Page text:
A Syrian soldier, who has defected to join the Free Syrian Army, holds up his rifle and waves a Syrian independence flag in the Damascus suburb of Saqba January 27, 2012. (REUTERS/Ahmed Jadallah)
The US House of Representatives took an important step last week toward the restoration of the separation of powers that was established so that Congress would check and balance presidential war-making.
But Congress has not hit its stride.
The House voted overwhelmingly for a measure supporting a full and accelerated end to the war in Afghanistan and expressing the sense of Congress that any post-2014 US military force in Afghanistan requires new and explicit authorization.
After 12 years of failing to check and balance the war-making of successive administrations, the House voted 305-121 for an amendment to the National Defense Authorization Act for Fiscal Year 2014, which ...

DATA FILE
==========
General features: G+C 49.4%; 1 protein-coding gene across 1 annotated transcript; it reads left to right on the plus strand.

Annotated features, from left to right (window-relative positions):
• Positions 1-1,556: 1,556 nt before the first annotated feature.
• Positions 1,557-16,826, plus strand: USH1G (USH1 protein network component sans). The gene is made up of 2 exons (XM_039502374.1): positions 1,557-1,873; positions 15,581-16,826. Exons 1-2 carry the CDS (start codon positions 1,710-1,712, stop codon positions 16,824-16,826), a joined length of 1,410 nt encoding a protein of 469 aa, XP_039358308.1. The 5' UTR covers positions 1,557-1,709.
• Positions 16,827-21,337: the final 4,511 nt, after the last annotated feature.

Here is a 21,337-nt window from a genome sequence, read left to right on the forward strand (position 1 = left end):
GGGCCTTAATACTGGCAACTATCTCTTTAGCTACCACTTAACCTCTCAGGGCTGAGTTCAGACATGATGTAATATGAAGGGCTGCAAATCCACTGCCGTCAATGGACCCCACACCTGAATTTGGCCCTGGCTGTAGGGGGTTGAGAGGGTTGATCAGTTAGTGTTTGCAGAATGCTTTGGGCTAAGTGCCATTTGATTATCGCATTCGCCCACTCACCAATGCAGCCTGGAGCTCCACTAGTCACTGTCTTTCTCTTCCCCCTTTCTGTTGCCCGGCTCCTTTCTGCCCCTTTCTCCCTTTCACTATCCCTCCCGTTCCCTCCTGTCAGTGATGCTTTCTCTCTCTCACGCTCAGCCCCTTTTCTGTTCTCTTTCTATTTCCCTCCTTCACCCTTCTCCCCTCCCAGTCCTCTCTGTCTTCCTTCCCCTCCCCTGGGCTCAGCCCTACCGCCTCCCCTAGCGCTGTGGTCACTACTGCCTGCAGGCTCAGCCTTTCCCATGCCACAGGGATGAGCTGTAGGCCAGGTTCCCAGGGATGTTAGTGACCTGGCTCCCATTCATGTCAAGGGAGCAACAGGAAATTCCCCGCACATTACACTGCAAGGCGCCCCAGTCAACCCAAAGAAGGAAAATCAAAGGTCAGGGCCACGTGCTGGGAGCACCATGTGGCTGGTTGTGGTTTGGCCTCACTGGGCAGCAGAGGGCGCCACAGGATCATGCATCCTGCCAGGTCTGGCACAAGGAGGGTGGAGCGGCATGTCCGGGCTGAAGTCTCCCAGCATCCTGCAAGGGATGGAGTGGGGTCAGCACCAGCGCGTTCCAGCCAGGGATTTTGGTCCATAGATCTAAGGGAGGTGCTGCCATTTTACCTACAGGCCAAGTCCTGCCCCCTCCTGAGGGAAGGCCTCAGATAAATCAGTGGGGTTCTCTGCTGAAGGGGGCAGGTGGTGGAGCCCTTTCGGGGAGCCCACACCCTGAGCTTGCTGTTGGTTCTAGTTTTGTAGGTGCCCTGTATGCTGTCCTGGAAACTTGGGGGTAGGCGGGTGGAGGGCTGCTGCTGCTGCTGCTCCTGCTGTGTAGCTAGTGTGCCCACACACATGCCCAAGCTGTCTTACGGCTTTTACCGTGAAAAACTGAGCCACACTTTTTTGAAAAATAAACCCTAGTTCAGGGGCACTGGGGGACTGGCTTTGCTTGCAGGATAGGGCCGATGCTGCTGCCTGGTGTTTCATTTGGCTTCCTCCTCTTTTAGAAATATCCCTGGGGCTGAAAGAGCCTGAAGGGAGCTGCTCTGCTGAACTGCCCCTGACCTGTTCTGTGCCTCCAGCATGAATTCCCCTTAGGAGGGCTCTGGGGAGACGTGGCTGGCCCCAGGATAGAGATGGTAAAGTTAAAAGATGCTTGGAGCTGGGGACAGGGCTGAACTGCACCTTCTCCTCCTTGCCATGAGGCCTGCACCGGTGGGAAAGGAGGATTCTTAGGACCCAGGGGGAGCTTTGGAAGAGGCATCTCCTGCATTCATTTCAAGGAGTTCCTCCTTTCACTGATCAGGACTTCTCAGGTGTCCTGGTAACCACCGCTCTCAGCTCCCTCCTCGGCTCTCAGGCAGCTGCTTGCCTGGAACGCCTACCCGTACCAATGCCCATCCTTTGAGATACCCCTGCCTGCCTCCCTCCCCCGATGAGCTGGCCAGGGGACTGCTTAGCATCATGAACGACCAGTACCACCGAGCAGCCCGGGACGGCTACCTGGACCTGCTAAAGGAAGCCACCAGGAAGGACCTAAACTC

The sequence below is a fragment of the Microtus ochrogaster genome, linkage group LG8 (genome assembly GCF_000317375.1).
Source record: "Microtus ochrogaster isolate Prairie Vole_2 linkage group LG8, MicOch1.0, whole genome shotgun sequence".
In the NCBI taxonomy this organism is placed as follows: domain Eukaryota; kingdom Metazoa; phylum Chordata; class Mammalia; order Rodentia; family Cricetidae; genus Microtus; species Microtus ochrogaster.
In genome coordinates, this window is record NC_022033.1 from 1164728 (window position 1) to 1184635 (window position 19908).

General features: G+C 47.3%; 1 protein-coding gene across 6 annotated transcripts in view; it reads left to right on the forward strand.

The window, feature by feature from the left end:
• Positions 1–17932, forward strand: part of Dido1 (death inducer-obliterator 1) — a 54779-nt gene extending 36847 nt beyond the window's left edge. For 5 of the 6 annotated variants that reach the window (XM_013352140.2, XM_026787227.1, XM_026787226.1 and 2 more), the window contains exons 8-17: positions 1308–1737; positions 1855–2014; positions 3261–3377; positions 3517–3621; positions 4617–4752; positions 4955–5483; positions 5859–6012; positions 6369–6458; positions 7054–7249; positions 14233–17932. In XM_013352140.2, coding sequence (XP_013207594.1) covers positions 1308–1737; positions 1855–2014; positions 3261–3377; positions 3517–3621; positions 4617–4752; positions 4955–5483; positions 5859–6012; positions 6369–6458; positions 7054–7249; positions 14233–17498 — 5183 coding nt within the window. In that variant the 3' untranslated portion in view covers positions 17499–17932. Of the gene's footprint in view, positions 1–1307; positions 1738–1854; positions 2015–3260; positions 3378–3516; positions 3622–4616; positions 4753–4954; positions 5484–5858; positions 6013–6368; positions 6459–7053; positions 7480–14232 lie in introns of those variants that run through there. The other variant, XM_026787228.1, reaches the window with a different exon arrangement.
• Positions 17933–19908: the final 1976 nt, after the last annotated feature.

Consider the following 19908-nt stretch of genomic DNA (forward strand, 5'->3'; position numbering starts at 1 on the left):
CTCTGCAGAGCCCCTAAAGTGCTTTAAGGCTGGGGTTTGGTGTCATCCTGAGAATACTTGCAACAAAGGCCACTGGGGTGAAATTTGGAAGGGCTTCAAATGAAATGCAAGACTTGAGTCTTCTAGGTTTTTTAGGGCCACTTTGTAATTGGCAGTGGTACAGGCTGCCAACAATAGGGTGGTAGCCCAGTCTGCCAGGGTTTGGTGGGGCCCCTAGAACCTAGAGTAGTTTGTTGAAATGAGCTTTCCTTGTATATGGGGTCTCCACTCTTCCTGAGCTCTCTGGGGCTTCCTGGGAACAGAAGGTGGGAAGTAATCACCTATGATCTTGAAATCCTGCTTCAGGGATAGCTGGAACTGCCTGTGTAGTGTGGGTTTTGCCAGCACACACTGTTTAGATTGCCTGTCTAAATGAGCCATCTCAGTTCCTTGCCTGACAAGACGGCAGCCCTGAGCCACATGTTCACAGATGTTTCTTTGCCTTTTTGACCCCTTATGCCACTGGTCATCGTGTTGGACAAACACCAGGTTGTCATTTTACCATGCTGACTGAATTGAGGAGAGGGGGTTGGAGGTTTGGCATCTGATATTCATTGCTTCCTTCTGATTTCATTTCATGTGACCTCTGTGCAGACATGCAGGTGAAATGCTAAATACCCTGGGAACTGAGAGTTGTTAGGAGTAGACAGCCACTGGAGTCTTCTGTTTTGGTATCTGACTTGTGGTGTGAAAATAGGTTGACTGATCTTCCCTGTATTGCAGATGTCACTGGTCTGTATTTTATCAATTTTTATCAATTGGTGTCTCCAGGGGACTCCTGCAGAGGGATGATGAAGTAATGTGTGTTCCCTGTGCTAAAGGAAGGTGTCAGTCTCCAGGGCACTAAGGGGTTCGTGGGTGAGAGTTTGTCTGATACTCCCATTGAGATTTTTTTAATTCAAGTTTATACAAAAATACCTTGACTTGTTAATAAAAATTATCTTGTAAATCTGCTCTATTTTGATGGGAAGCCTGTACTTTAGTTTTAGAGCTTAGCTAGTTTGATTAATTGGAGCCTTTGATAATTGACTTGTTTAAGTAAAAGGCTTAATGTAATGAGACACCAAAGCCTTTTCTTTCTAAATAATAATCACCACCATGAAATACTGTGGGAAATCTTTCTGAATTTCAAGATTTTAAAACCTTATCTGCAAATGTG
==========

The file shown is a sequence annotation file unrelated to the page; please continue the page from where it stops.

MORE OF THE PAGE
"[requires] the President to complete the accelerated transition of combat operations from U.S. Armed Forces to the Government of Afghanistan no later than by the end of 2013; the accelerated transition of military and security operations by the end of 2014, including the redeployment of U.S. troops; and to pursue robust negotiations to address Afghanistan's and the region's security and stability."
"Today is the first time in twelve years of war that a majority of the House of Representatives has voted to end the war in Afghanistan," Stephen Miles of the Win Without War coalition said after last Thursday's vote.
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